What are your most and least favorite workouts? Did you do any type of benchmark workout leading up to Chicago that you’ll do in the future too to gauge your fitness?
I like one-mile and two-mile repeats on the track. I did 3 X 2 miles on the track about a month out from the marathon – I think they were at slightly faster than half marathon pace - and I thought that workout was extremely beneficial. I remember getting all geeked out and being really excited when I finished. I think maintaining focus and intensity can be a challenge for me and that workout really zeroed in on those two things.

Tempos on the roads are a challenge, just because it can be hard to know splits and pace and I often go out too fast. These are the kinds of workouts that get me the most jittery and anxious beforehand, but I always feel the best when they’re done! 10 days out from the marathon I did 2 X 3 miles as part of a 10-mile loop. When I was done I knew I was good to go.

What was your taper like for Chicago?
It was pretty similar to what I’ve done for past marathons. I ran a 21-mile long run three weeks out and then cut my mileage by about 25 percent that next week (down from my peak of 80 miles). My midweek workout that next week included a 90-minute run with the first half at an easy, relaxed pace, and then the second half at a gradually faster pace every 10 minutes with the last 10 minutes at sub-marathon pace, which for me was sub-7s. Two weeks out, I ran 15 miles for my long run.

About 12 days out from the marathon, I came down with a cold, which turned into a sinus infection. It was nerve-wracking since it was so close to the race, but it did make me slow down and get lots of rest, which I often have a tough time doing. I did the workout mentioned above 10 days out and ran about 8.5 miles that weekend for my “long” run. The Tuesday before the marathon, I did 3 X 1 mile on the track in 6:30s. The rest of the week was real easy with easy runs every day, concluding with an easy 2 miles on Saturday before the race.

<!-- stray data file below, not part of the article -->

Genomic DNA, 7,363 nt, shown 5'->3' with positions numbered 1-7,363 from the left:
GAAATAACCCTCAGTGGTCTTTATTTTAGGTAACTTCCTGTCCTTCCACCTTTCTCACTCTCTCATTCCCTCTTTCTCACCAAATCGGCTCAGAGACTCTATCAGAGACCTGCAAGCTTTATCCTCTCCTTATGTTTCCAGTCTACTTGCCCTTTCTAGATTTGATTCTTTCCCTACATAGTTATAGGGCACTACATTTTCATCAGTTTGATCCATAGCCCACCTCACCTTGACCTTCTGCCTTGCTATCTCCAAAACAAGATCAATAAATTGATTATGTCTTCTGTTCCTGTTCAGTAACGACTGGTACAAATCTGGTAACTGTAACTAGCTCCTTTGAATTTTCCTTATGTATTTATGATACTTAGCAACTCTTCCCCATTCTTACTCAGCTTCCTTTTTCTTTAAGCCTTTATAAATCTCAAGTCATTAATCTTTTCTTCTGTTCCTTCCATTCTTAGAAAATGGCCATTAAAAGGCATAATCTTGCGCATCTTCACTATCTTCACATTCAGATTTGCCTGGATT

Do you have a favorite local race?
The female-only Guidant Heart of Summer 10K was a lot of fun. It’s a different feeling racing against only women. Plus, the race draws a lot of big names. So I found myself stretching out and doing strides alongside runners like Katie McGregor and Marla Runyon, which was nuts.

Do you prefer running alone or with friends?
I like to have a mix of both. I run before work, so I’m usually out by myself during the week. But I definitely try to meet up with others on the weekends to help break up the monotony.

What's your favorite place to run locally?
Along the river between St. Paul and Minneapolis and on Summit Ave. in St. Paul. I like running anywhere along the TCM course, actually.

If you could run with anyone (past or present), who would it be?
The people I’ve been training with for the past year or so – my St. Paul group and my friends from GEAR. I’d pick them again and again. They’re awesome training partners and I’ve had countless great discussions on runs with them, too!
Also, John Naslund – at least in future races. I ended up running with him for much of this year’s City of Lakes 25K and he kept me entertained with running stories and great conversation. He was the ideal person you’d hope to end up near in a long race like that.

You’ve mentioned that you enjoy the history of the sport too. Who were/are your running heroes and why?
Definitely the current crop of local Masters women - people like Laurie Hanscom, Sonya Decker, Janet Robertz, Gloria Jansen, Kate Davis, Kelly Keeler…the list is very long and the number of women running at a high level is truly inspiring.

What do you know now that you wish you’d known when you first started running?
You have to be willing to experience discomfort in order to improve, but you also have to be smart and patient and know when to ease back in order to fully recover. A lot of the injuries that occurred when I first started running - especially marathon training - were the result of over-training and trying to do too much at once.